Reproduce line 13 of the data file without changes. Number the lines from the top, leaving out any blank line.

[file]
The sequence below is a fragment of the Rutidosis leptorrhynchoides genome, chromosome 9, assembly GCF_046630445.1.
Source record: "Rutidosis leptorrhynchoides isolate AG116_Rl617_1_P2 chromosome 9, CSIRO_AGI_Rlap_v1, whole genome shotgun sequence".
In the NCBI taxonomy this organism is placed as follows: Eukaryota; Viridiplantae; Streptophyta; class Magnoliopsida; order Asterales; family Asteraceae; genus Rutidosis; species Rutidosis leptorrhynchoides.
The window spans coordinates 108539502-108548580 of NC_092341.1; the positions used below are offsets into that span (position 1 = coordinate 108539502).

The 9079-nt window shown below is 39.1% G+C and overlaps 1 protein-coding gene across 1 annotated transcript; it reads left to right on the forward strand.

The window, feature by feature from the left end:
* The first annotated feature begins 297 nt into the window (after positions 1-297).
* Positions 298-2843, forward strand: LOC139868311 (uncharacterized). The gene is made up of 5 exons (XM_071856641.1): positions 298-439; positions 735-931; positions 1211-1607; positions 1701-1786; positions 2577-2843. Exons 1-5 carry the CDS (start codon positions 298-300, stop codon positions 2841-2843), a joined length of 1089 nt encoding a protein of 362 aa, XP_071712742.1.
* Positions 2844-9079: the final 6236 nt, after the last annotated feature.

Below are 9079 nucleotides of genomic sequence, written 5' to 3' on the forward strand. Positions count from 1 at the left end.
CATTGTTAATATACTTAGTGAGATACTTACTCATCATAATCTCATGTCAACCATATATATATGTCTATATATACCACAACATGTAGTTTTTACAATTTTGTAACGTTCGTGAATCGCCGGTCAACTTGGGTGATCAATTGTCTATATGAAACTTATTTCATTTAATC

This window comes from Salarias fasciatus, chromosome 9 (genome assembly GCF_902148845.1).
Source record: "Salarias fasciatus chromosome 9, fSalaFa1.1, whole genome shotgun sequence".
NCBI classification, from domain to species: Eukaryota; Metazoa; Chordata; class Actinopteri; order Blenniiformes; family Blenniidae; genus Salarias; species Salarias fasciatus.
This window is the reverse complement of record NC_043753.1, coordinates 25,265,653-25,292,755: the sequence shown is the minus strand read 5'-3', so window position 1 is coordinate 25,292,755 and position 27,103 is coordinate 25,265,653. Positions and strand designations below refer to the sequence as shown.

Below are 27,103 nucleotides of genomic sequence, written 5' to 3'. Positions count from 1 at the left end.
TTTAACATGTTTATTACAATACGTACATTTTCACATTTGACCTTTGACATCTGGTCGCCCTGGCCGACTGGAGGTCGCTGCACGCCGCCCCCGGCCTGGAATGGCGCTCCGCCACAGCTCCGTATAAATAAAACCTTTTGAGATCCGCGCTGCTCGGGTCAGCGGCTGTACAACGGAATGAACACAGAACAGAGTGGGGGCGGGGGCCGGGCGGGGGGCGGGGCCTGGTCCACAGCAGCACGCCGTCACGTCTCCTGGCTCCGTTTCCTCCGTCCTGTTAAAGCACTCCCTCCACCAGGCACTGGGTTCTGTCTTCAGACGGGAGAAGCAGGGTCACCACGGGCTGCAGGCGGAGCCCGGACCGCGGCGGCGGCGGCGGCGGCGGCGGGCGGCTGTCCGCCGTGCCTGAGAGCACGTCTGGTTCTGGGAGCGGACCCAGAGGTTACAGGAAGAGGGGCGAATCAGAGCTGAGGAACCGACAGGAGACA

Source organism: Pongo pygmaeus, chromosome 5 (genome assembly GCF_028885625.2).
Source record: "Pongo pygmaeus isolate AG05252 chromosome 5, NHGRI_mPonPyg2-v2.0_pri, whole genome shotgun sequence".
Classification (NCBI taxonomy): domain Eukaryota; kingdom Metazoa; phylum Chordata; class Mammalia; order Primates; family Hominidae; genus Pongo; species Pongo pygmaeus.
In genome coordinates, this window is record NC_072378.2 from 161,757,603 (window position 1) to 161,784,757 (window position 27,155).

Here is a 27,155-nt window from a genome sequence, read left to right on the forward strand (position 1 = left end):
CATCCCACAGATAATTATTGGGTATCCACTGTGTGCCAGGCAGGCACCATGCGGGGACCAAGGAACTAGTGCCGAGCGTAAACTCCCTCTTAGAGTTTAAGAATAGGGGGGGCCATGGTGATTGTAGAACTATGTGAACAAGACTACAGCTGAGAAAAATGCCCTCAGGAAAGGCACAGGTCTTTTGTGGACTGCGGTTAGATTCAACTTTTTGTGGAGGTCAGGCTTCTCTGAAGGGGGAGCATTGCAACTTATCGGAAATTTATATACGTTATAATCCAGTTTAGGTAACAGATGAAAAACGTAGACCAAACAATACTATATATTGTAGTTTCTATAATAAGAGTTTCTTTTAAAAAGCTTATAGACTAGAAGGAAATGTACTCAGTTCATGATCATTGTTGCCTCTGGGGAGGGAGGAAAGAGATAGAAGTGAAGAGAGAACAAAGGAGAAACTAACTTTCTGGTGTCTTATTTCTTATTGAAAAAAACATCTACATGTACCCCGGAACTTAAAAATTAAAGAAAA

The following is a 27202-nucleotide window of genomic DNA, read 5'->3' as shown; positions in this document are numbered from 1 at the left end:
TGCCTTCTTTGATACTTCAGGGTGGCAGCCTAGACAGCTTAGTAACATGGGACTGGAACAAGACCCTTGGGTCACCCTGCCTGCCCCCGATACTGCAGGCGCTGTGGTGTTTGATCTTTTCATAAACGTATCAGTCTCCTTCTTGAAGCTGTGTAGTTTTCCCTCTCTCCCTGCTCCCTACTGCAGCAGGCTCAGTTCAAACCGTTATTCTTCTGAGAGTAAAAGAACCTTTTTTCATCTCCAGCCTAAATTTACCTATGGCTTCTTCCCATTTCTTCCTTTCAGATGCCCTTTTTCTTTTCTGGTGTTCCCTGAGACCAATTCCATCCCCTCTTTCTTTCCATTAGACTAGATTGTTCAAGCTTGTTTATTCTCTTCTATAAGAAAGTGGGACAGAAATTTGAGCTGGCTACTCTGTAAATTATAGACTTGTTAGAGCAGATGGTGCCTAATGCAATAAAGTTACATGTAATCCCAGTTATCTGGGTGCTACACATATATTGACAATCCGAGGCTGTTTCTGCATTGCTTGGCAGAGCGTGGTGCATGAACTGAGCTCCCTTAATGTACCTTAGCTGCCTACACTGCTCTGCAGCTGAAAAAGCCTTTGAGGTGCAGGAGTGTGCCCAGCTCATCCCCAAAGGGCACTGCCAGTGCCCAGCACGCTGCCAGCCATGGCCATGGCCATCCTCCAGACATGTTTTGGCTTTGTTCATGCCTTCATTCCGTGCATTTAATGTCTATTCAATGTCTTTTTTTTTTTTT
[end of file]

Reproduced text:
Source record: "Salarias fasciatus chromosome 9, fSalaFa1.1, whole genome shotgun sequence".